The soldiers tried to raise their spirits by playing music and singing hymns and other familiar melodies, including ragtime and the most recent combat songs, according to the correspondent. They serenaded the residents of Saint-Nazaire as well as the troops stationed there. “In the dreary existence of the French, Jim Europe’s band created the greatest sort of hit, and the peasants used to travel for kilometers to hear it,” the reporter said, adding that their singing “tickled the French fancy.”
Europe and his band would soon become well-known across France. Representatives of the YMCA’s National War Work Council, director Winthrop Ames and actor E. H. Sothern, were looking for artists to amuse doughboys at a proposed leisure center in Aix-les-Bains, a luxury resort town at the foot of the French Alps. They made a pit break at Saint-Nazaire to see Hayward. When the 15th’s band marched in one night, they were seated in a muddy field. The guys from the YMCA were taken aback by its magnitude. “It became clear very immediately that we were not listening to an average army band at all,” Ames observed, “but to an organization of the very best level, trained and directed by a director of genius.”
Ames was taken aback by Hayward’s response when he inquired who the conductor was. “We inquired his name,” Ames later recounted, “and were informed he was no less a musician than James Reese Europe, who was already well-known in America, but whom we had little expectation of finding a soldier in France.” Ames immediately signed Europe and his band to open in Aix-les-Bains. The subsequent train journey through France’s war-torn landscape, from the sea to the Alps, started with an auspicious overnight stop at Nantes. The residents of the town were prepared. They had arranged a grand reception and evening performance at the city’s opera house in honor of Lincoln’s birthday. The plaza in front of the opera house was overflowing with people. Inside, every seat was taken. Few individuals in France had ever heard ragtime music. When Europe and his band arrived in the plaza and started playing, the crowd erupted. The audience erupted in loud applause after maintaining a respectful quiet throughout the performance of a song.
The band went on to Aix-les-Bains the following day. Along the way, it stopped at Tours, where war reporter and novelist Irwin S. Cobb documented the band’s reaction. Cobb writes, “Music surged in at their ears and ran down to their heels.” “I wanted to weep when the band got to ‘Way Down Upon the Suwanee River.’” He also saw how the song impacted the French peasants, who had already suffered for three years. He claimed that they were openly crying.
The band continued on from Tours, stopping in ten more cities until arriving in Aix-les-Bains on February 15 to a thunderous reception. The military musicians marched through the packed streets of the resort town to the Casino Theater, where they entertained doughboys fresh off the battlefield for the next 16 days, led by the mayor and Major Arthur Little. The troops, some of whom still had trench dirt on their uniforms, were taken aback at first when they were entertained by Black musicians. But as the band started playing George M. Cohan’s “Over There,” the audience leapt up and down, shouting and waving their hats. They shouted, “Play it again!”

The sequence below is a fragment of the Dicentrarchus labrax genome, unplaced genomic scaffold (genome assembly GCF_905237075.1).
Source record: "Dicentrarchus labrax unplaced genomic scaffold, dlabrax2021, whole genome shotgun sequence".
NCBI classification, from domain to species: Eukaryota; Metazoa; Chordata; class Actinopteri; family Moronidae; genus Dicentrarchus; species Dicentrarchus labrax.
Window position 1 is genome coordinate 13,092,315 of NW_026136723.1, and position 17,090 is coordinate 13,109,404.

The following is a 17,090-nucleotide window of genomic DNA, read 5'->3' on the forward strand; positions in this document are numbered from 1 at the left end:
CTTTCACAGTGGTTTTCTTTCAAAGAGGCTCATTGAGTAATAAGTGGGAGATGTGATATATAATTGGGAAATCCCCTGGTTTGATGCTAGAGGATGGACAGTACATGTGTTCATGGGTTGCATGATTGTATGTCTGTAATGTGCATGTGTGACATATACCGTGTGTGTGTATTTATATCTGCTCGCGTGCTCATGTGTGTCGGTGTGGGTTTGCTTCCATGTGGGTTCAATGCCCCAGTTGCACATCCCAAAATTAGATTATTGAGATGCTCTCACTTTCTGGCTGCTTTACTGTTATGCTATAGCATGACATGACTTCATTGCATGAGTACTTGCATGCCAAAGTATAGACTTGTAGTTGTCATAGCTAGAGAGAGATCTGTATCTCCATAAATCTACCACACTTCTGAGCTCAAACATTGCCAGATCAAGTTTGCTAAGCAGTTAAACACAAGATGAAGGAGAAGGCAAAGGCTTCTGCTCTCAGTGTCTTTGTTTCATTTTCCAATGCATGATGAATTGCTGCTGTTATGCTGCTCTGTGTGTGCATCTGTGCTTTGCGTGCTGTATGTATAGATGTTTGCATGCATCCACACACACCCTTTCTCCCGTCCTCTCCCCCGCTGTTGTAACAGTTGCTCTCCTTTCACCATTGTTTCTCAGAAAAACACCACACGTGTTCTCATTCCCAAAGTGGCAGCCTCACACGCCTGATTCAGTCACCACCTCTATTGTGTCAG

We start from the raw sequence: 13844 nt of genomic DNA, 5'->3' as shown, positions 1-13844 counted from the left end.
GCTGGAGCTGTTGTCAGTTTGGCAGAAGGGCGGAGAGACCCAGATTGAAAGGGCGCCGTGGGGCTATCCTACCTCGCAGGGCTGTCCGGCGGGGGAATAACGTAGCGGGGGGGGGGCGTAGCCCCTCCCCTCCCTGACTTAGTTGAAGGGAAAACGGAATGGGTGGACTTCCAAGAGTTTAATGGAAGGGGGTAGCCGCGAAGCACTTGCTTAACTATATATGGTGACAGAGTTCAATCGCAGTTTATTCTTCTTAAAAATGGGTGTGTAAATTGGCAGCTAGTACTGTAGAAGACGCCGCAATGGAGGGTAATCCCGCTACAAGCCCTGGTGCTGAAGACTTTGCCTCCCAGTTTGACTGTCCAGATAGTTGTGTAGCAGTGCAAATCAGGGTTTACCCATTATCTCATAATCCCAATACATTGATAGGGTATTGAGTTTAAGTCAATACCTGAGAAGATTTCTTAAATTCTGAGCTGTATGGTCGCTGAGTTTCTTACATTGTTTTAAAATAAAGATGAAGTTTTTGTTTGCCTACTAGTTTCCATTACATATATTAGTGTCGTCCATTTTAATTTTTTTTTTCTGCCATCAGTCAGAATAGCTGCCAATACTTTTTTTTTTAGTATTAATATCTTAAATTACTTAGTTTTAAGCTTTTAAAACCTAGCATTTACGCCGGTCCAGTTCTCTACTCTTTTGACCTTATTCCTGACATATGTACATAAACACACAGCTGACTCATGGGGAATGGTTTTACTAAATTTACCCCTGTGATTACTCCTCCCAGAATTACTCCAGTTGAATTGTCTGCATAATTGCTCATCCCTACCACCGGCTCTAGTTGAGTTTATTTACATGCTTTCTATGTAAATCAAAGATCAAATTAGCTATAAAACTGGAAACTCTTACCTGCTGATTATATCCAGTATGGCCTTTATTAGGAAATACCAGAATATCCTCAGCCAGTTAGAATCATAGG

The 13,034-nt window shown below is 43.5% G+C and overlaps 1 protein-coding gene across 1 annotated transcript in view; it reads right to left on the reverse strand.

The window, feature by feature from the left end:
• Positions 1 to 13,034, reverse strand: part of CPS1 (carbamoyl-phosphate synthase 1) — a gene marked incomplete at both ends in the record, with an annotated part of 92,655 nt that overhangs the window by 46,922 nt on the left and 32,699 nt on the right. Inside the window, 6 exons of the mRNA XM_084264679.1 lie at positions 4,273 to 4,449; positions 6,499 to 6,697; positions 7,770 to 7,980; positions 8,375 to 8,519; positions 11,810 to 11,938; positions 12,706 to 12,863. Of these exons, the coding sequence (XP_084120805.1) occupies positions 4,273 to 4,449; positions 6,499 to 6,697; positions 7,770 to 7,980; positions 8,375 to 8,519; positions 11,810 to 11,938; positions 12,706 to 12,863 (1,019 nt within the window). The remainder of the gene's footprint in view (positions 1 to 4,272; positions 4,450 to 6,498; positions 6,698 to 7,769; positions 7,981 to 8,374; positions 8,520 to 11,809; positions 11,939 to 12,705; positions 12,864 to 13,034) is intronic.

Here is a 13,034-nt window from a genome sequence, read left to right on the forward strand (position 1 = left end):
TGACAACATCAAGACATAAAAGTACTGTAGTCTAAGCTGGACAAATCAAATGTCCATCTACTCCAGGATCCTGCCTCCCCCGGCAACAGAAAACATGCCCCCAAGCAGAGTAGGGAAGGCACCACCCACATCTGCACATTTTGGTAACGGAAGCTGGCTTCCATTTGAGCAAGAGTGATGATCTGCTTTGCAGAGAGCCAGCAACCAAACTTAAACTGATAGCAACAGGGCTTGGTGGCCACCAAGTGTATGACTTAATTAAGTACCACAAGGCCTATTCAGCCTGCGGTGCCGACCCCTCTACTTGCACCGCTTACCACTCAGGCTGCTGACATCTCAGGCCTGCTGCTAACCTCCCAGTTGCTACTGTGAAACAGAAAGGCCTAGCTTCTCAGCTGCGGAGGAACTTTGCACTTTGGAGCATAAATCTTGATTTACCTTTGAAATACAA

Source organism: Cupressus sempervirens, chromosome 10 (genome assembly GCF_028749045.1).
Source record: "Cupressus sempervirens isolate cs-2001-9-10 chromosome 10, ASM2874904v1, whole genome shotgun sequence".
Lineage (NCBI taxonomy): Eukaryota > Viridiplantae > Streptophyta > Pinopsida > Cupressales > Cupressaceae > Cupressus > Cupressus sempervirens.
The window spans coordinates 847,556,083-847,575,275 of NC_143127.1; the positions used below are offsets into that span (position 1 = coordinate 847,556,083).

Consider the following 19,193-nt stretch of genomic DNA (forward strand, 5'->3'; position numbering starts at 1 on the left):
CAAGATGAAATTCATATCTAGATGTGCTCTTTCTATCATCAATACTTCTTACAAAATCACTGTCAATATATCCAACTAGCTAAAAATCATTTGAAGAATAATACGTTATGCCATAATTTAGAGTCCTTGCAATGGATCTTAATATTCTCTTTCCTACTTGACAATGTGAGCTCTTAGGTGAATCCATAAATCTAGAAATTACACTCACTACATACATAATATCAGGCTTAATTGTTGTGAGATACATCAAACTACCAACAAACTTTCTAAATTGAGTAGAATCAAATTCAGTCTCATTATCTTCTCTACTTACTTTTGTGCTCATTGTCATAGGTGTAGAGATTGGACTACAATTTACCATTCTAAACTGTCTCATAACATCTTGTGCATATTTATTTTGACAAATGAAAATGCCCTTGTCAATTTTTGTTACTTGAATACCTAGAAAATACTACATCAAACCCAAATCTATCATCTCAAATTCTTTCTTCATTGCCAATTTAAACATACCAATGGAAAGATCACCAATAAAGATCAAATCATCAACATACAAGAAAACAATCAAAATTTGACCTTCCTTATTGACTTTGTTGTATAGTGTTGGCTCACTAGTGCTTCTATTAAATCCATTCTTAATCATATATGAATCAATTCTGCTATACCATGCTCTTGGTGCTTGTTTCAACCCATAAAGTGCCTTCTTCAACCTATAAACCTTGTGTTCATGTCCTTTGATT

Winthrop Ames remembered, “No other kind of amusement appealed to them nearly so strongly.” The contract was extended for another two weeks.
Meanwhile, Hayward got the orders he had been waiting for for his unit. It was transferred to the French Fourth Army, and its numerical identification was altered from 15th to 369th. It was now making its way to the front of the line. Europe and his band were as well. The recreation area’s director took the stage during the final concert. “Tomorrow, these guys, who have brought us so much pleasure for the last month, will go to the front lines to fight in the trenches against…” He was never able to complete his task. Everyone in the auditorium sprang up, shouting and whistling, and snatching flags from balconies and waving them in patriotic enthusiasm. “The Negro troops who had been spit at in Spartanburg stood and bowed—and grinned” on the stage, Little wrote. It had been a long and convoluted trip back to the front. The band had traveled almost 2,000 miles and performed in over 25 cities.
Ragtime had made its way to France.
Europe’s time with the band had come to an end—at least for the time being. He had achieved his ambition to become an armed officer, but he knew it wouldn’t last long. He was quickly sent to Paris, where he rejoined his band and performed in hospitals and in front of French and American government officials. At the same time, the War Department transferred all African American officers of the 369th to other Black regiments, thus leaving Europe as the original 15th New York’s sole African American officer. Noble Sissle, the band’s vocalist and drum major, was promoted to lieutenant and sent to the 370th Infantry as part of that order. He and Europe would not be reunited until the war was over.
Another victory for Europe and his fellow musicians was achieved in Paris. Europe subsequently told Grenville Vernon, a theater critic and well-known Broadway resident, about his debut performance in the French capital: He told Vernon, “What was to be our only concert was at the Théâtre des Champs Élysées.” “The crowd erupted in applause before we had even performed two songs. We had ascended to the throne of Paris.” General Tasker H. Bliss, the US military envoy to the Allied Supreme War Council, sat in the audience alongside high-ranking French commanders, he claimed. Europe said that when they heard the band, they “insisted we remain in Paris, and there we stayed.”